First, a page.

Talk:H-99: Ninety-Nine Haskell Problems
(example uses only standard functions now)
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Latest revision as of 20:15, 15 December 2010
What does "Lisp solution?" mean? Lots of them are listed "Yes", and lots are listed "No", but I can't detect a difference between these entries... -- dmwit
It's just whether or not there's a lisp solution available. If you go to the description of the problem, and click on the problem number, it'll either link you to actual lisp code, or a "not found" page. There are 25 of them which actually have lisp code available. -- chessguy
What is the meaning of that scoreboard? Even though there is no solution on the L-99 site, there may still exist a LISP solution, even a trivial one. And since that L-99 site is no wiki and this site is, the scoreboard seems just misleading to me.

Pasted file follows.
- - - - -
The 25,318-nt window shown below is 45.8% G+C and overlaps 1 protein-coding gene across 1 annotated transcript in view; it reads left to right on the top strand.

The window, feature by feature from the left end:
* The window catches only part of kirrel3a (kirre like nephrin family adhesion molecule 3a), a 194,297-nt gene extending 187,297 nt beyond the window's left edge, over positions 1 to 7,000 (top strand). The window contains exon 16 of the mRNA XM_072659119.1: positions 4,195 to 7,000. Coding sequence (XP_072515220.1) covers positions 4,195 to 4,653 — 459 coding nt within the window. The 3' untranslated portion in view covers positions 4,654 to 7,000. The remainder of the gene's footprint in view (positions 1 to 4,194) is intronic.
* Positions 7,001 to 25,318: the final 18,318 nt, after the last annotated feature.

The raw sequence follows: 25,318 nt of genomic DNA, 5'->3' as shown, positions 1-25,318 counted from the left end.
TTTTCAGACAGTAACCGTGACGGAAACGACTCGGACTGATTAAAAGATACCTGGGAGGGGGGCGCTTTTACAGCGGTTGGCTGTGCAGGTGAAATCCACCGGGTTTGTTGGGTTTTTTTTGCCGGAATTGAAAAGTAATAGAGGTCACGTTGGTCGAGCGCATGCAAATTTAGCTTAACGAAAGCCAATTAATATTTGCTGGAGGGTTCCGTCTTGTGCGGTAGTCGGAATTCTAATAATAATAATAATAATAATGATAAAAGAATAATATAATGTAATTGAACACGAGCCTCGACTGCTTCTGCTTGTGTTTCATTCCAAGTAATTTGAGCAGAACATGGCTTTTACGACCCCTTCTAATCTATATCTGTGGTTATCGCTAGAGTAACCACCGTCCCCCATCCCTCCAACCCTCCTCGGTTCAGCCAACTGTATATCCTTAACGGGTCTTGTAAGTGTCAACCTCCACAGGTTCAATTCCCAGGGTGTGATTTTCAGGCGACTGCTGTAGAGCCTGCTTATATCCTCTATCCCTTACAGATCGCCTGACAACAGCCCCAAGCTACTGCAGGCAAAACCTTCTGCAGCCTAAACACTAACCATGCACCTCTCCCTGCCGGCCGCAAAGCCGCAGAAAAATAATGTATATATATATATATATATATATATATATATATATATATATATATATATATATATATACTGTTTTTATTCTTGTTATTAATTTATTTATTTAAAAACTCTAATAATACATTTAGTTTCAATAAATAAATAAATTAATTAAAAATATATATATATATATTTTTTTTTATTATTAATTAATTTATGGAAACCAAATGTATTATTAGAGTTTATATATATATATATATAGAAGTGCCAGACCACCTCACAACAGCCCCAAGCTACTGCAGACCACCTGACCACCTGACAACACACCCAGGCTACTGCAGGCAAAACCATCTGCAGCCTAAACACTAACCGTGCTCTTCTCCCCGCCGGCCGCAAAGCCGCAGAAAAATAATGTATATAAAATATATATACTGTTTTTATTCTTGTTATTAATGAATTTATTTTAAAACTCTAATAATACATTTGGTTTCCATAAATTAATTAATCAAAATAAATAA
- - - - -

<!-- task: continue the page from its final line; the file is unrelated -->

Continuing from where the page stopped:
Just an example for Problem 12:
(defun decode-modified (list) (reduce #'append (mapcar (lambda (item) (if (atom item) (list item) (make-list (car item) :initial-element (cadr item)))) list)))
I am planning on going through the questions and rewording them so that the argument order is different. Often the lisp solution has the reverse order as a standard Haskell solution. It seems like asking for the more curry friendly solution would teach good coding style.
If you think you have a reasonable objection let me know.
--Davorak 19:53, 15 December 2010 (UTC)
Also I think it would be beneficial to change the example answers so that the functions that index lists naturally start at 0.
--Davorak 20:15, 15 December 2010 (UTC)